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Mauricio Aragon

Charge card payment protection a shell game

Tuesday, July 16, 2013 - Article by: Mauricio Aragon - BW inc. - Message

Anyone who has or is going to open a charge card account sometime in the future might get offered payment protection. On the face, it seems like advisable, but in reality, it's a shell game that's dangerous for one's wallet. Source for this article: MatchFinancial

First ever CFPB fine

Capital One was given the honor of getting the first ever fine from the CFPB. It was done in a joint action with the Office of the Comptroller of the Currency, according to USA Today. The enormous bank is dealing with $50 million in fines and having to pay another $150 million in payment to consumers.

The issue was with credit card services marketed to customers by third parties including credit monitoring and payment protection plans. These vendors didn't disclose costs, were not honest about services that would be provided and cost Capital One's customers a ton of cash in the process.

Time magazine points out that Capital One is certainly not alone in dropping payment protection from the services offered with a credit card. A lot of banks are dropping these kinds of plans.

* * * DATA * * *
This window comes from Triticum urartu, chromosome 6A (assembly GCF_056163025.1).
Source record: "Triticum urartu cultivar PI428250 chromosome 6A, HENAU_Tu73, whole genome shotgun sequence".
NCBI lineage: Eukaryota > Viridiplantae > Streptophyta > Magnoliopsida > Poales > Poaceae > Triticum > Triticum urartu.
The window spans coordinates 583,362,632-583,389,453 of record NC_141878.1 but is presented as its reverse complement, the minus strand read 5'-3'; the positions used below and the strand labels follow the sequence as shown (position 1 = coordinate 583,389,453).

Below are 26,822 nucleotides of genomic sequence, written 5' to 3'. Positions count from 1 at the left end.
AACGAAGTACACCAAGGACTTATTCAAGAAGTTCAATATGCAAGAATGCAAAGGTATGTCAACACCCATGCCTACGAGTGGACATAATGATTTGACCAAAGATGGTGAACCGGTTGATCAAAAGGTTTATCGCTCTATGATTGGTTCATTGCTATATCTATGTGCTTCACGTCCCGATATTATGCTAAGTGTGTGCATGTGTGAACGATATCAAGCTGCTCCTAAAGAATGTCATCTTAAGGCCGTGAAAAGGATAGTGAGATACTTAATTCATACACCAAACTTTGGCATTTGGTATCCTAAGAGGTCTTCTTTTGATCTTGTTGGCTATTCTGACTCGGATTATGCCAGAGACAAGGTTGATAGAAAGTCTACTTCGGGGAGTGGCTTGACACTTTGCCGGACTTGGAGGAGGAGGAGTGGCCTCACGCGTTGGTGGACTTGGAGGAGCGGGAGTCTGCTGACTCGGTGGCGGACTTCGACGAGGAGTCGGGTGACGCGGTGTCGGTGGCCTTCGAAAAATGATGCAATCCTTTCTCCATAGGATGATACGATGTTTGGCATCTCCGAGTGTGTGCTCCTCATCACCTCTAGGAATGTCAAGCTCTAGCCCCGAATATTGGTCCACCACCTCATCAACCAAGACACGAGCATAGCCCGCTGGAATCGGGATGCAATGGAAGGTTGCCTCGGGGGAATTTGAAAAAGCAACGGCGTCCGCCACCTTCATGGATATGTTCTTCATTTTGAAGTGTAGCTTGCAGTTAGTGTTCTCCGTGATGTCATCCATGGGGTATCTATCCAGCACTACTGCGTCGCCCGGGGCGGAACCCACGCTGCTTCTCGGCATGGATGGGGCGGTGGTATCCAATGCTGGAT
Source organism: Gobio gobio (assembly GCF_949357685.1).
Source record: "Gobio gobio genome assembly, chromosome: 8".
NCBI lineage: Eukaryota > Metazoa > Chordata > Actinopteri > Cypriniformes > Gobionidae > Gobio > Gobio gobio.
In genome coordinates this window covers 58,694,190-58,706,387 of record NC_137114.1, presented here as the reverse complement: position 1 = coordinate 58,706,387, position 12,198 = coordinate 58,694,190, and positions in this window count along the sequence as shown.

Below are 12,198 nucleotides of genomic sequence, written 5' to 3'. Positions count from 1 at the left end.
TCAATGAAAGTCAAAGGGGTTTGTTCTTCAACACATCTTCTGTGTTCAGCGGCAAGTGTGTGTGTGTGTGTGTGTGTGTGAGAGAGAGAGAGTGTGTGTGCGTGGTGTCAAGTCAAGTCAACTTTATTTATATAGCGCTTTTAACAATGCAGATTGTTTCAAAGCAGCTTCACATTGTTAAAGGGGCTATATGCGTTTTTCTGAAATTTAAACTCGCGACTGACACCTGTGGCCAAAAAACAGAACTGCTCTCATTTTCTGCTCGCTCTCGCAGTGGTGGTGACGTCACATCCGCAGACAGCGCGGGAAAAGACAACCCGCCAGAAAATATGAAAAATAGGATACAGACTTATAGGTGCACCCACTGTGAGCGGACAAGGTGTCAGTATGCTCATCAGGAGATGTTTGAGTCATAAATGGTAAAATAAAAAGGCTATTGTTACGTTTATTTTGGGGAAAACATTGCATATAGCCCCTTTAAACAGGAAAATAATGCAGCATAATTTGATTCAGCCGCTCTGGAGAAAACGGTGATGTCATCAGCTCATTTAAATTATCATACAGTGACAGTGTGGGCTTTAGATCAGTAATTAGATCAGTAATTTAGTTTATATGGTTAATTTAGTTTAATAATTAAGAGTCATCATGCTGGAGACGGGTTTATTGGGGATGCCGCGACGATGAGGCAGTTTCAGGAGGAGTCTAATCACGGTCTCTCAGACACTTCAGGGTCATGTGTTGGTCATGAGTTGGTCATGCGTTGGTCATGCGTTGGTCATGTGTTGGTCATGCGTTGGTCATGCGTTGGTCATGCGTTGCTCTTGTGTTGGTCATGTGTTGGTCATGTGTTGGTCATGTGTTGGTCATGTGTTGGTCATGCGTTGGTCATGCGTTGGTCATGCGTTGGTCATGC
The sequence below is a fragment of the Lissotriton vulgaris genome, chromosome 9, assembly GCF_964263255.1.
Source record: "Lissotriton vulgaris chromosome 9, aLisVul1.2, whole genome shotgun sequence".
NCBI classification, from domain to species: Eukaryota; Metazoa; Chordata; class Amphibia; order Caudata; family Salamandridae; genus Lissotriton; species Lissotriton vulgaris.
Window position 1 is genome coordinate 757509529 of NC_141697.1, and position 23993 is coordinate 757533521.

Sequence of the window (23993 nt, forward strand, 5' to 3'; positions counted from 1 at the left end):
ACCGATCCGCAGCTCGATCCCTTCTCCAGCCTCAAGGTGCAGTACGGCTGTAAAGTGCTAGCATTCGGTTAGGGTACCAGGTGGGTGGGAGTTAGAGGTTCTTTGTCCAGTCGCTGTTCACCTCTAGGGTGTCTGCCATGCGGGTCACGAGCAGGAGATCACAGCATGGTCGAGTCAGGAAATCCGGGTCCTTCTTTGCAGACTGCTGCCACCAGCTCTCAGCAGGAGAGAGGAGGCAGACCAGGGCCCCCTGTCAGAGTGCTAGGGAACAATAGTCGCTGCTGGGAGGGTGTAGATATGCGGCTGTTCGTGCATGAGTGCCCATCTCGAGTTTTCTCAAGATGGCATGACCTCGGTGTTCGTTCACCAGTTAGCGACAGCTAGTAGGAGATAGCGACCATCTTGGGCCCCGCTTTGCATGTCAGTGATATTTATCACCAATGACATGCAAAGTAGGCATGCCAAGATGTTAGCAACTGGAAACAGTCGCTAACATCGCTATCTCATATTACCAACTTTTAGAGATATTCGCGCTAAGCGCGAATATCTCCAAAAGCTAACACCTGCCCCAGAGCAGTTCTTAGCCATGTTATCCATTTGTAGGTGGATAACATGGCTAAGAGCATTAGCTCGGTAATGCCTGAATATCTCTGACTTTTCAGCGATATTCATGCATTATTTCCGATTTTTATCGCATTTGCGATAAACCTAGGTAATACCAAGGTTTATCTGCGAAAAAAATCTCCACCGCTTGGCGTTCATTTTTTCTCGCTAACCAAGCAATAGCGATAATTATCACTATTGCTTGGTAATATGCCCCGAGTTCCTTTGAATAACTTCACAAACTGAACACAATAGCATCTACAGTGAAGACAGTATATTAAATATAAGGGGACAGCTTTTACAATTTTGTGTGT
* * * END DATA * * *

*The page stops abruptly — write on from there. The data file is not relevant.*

A lot of people see Nothing more than a cash loan to the bank

All insurance programs fight you whenever you go to claim money from them because they are just attempting to make money. That is why payment protection programs are offered and almost never actually pay out. The programs promise to "cancel" some debt and pay minimum payments for a few months if someone were unable to pay for some reason, such as losing a job or getting injured. This is something individuals have been cautioned against getting for some time.

Insurance businesses avoid having to pay out claims at times, because it means they have to spend money rather than collecting a check. Similarly, a payment protection scheme collects a small amount, usually about 1 percent of the balance, according to Time, or, as the GAO found in a survey, between 85 cents to $1.35 per $100 owed, according to Fox business, which, as Bankrate points out, can often add up to many months of minimum payments on its own.

The hitch is that the terms governing how one can get the disbursement are labyrinthine, making it unlikely a person will get the payout.

Not offered everywhere

The insurance is simple cash for the banking industry, which earned $2.4 billion in 2009 from it, according to GAO estimates.

There aren't many financial advisers that would advise a person to get payment protection insurance. Articles on Daily Finance from 2008 and Bankrate from 2010 both caution people to stay away.

Payment protection litigation has made it so fewer companies want to offer it. There have been suits in recent years at Bank of America, Discover, Chase, HSBC and Capital One for the issue. That is why Capital One has dropped it and all third party suppliers of it, according to Time. Citigroup, JPMorgan Chase and B of A are also all dropping it.

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